1United States Department of Agriculture-Agricultural Research Service and Department of Plant Pathology, Cornell University, Ithaca, NY 14850, U.S.A.; 2Scottish Crop Research Institute, Invergowrie, Dundee DD2 5DA, U. K.
Go to article:
Accepted 30 January 2004.
A yeast homologous recombination system was used to generate mutants and chimeras in the genome of Potato leafroll virus (PLRV). A yeast-bacteria shuttle vector was developed that allows mutants and chimeras generated in yeast to be transformed into Escherichia coli for confirmation of the mutations and transformed into Agrobacterium tumefaciens to facilitate agroinfection of plants by the mutant PLRV genomes. The advantages of the system include the high frequency of recovered mutants generated by yeast homologous recombination, the ability to generate over 20 mutants and chimeras using only two restriction endonuclease sites, the ability to introduce multiple additional sequences using three and four DNA fragments, and the mobilization of the same plasmid from yeast to E. coli, A. tumefaciens, and plants. The wild-type PLRV genome showed no loss of virulence after sequential propagation in yeast, E. coli, and A. tumefaciens. Moreover, many PLRV clones with mutations generated in the capsid protein and readthrough domain of the capsid protein replicated and moved throughout plants. This approach will facilitate the analysis of plant-virus interactions of in vivo-generated mutants for many plant viruses, especially those not transmissible mechanically to plants.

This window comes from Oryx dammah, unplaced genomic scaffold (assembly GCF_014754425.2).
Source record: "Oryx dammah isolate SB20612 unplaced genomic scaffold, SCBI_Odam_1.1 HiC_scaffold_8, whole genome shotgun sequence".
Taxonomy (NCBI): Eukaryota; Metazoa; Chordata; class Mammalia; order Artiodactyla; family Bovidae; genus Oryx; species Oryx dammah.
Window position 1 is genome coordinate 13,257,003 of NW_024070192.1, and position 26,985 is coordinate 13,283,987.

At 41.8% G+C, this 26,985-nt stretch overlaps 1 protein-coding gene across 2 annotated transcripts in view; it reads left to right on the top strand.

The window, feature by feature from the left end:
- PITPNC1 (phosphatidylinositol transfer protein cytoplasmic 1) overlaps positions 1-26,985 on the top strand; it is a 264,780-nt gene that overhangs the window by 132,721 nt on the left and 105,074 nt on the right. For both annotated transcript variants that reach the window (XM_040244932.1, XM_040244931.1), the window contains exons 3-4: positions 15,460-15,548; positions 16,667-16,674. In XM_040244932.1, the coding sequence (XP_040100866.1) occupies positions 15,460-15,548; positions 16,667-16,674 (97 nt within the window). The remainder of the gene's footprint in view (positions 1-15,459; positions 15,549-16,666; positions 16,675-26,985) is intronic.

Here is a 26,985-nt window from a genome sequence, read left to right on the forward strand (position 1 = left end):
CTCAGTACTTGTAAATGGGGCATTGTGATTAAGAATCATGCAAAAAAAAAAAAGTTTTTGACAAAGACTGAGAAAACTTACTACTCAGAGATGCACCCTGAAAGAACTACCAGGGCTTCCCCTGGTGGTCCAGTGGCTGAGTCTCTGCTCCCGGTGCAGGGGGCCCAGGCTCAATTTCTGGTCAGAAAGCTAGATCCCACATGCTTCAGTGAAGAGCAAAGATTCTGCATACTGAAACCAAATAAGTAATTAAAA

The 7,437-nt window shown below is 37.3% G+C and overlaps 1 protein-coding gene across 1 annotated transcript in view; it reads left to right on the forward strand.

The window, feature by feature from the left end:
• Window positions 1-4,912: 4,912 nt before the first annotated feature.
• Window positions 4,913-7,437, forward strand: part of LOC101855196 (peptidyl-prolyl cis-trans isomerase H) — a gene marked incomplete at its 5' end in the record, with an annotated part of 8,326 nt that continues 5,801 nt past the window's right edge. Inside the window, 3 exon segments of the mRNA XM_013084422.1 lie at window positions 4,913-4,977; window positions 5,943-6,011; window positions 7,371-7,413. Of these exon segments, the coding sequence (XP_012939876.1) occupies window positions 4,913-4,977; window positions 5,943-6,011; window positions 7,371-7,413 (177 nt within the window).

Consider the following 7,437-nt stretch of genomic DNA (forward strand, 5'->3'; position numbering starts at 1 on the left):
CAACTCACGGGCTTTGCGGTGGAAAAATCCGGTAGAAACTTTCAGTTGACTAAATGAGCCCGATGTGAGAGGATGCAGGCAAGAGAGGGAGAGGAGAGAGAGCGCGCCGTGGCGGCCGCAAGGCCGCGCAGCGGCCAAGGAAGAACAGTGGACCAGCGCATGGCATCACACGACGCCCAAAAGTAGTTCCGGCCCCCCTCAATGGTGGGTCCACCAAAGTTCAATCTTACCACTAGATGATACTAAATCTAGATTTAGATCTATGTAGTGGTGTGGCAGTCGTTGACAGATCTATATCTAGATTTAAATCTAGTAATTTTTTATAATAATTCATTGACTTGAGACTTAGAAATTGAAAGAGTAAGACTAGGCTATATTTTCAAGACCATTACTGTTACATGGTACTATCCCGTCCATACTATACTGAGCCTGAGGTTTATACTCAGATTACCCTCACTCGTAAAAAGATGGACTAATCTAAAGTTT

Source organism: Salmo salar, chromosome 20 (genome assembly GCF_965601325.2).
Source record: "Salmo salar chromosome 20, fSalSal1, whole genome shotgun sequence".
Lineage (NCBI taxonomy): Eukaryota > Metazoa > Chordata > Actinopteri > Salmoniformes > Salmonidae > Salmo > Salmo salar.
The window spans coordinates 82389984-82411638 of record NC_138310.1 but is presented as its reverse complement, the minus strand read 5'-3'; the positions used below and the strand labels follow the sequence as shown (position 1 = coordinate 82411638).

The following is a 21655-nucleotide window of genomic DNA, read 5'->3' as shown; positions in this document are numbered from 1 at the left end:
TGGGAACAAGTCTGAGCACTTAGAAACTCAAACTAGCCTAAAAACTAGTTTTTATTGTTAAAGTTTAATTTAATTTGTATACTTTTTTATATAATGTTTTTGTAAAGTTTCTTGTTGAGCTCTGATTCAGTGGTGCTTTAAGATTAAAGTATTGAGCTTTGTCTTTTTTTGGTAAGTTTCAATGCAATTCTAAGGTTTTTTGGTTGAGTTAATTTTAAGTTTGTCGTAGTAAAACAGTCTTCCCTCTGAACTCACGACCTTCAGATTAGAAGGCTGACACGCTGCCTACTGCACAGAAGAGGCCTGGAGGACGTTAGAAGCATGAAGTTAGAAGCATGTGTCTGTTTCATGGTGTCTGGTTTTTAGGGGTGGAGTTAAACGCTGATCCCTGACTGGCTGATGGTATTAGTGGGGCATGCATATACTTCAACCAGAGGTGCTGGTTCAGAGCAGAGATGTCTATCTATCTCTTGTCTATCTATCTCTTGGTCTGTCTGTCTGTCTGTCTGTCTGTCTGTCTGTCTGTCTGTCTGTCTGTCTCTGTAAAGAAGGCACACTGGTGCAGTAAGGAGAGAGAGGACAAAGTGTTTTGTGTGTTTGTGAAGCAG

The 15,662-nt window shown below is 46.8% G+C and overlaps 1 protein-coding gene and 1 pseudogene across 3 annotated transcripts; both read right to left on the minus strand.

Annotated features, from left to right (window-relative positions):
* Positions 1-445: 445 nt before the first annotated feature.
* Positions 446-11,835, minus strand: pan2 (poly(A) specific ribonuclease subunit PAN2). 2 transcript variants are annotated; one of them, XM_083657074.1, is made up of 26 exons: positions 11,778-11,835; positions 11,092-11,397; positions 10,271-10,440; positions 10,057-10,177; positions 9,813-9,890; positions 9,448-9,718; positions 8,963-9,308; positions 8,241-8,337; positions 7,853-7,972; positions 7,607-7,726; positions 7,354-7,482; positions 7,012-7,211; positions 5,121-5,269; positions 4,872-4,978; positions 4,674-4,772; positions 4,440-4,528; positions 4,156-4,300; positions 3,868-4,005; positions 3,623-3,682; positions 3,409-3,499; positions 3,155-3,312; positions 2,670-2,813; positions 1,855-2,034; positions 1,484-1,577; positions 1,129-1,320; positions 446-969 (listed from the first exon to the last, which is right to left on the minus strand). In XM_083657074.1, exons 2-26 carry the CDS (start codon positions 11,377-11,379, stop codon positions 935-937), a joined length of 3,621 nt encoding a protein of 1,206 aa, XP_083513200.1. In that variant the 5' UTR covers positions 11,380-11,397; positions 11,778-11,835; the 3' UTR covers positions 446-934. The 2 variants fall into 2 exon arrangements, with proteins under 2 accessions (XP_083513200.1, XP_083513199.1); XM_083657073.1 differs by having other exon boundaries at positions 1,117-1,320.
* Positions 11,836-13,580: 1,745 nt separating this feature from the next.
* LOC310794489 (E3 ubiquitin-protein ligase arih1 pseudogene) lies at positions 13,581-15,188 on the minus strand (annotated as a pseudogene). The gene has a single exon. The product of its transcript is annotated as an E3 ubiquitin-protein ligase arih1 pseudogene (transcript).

© 2004 The American Phytopathological Society